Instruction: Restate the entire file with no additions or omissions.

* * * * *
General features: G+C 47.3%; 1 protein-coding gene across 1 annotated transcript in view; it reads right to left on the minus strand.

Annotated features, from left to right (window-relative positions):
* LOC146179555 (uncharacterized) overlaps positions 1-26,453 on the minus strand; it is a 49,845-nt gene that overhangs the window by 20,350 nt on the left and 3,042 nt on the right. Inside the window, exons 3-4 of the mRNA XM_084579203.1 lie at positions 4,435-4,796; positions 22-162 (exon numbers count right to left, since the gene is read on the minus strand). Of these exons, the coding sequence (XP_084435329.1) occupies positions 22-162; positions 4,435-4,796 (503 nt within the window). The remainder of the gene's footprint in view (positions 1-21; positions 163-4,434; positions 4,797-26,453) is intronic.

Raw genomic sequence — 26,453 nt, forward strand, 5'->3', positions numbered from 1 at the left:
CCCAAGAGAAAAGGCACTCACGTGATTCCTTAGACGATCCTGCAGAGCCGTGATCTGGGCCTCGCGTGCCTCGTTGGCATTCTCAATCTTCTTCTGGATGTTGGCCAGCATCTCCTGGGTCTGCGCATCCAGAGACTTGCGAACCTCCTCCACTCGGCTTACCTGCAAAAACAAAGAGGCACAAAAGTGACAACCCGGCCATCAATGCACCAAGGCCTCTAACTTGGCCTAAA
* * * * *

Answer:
General features: G+C 47.3%; 1 protein-coding gene across 1 annotated transcript in view; it reads right to left on the minus strand.

Annotated features, from left to right (window-relative positions):
* LOC146179555 (uncharacterized) overlaps positions 1-26,453 on the minus strand; it is a 49,845-nt gene that overhangs the window by 20,350 nt on the left and 3,042 nt on the right. Inside the window, exons 3-4 of the mRNA XM_084579203.1 lie at positions 4,435-4,796; positions 22-162 (exon numbers count right to left, since the gene is read on the minus strand). Of these exons, the coding sequence (XP_084435329.1) occupies positions 22-162; positions 4,435-4,796 (503 nt within the window). The remainder of the gene's footprint in view (positions 1-21; positions 163-4,434; positions 4,797-26,453) is intronic.

Raw genomic sequence — 26,453 nt, forward strand, 5'->3', positions numbered from 1 at the left:
CCCAAGAGAAAAGGCACTCACGTGATTCCTTAGACGATCCTGCAGAGCCGTGATCTGGGCCTCGCGTGCCTCGTTGGCATTCTCAATCTTCTTCTGGATGTTGGCCAGCATCTCCTGGGTCTGCGCATCCAGAGACTTGCGAACCTCCTCCACTCGGCTTACCTGCAAAAACAAAGAGGCACAAAAGTGACAACCCGGCCATCAATGCACCAAGGCCTCTAACTTGGCCTAAA